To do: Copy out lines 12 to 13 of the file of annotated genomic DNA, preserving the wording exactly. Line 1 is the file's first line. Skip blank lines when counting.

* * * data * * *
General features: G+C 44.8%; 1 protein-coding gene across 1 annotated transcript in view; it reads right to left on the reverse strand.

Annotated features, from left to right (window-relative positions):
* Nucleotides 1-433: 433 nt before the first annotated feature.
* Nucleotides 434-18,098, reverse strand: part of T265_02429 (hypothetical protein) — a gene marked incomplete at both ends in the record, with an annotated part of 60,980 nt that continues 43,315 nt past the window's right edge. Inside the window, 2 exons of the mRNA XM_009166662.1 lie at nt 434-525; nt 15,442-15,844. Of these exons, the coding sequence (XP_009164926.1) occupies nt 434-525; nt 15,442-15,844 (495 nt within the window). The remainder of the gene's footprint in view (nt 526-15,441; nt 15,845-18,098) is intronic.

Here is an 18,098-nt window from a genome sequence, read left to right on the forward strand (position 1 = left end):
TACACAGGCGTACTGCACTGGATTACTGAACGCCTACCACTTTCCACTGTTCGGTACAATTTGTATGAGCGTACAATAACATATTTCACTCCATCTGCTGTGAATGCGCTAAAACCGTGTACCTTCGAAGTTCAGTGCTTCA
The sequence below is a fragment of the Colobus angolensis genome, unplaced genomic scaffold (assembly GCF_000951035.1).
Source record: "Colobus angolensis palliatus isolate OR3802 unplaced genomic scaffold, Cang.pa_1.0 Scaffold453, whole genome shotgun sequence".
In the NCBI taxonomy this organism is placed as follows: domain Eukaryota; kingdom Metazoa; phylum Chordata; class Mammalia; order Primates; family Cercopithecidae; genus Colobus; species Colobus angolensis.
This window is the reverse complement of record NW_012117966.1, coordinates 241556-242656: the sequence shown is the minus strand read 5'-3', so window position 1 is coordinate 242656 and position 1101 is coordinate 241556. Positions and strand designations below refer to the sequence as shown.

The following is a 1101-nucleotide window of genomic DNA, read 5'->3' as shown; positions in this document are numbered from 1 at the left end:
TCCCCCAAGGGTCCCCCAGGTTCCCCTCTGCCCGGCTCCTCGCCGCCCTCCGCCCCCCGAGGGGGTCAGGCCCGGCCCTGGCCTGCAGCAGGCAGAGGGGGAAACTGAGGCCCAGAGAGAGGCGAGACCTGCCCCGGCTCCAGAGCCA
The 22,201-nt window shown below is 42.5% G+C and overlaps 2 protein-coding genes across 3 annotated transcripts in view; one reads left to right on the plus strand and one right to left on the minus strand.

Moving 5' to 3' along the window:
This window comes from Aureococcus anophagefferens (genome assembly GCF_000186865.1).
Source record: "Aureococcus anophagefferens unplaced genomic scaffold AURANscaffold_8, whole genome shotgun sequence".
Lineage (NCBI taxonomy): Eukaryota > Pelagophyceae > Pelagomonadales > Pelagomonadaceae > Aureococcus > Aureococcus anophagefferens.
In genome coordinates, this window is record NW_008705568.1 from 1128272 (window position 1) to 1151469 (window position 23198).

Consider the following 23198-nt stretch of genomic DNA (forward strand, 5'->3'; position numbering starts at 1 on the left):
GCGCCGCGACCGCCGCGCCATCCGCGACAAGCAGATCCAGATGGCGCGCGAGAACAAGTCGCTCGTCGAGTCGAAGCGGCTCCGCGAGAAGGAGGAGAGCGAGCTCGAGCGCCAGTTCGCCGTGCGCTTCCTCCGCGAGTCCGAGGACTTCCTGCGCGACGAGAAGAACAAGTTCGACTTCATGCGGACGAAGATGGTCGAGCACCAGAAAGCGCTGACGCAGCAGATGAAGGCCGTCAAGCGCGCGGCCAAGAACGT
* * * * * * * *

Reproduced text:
TCCCCCAAGGGTCCCCCAGGTTCCCCTCTGCCCGGCTCCTCGCCGCCCTCCGCCCCCCGAGGGGGTCAGGCCCGGCCCTGGCCTGCAGCAGGCAGAGGGGGAAACTGAGGCCCAGAGAGAGGCGAGACCTGCCCCGGCTCCAGAGCCA
The 22,201-nt window shown below is 42.5% G+C and overlaps 2 protein-coding genes across 3 annotated transcripts in view; one reads left to right on the plus strand and one right to left on the minus strand.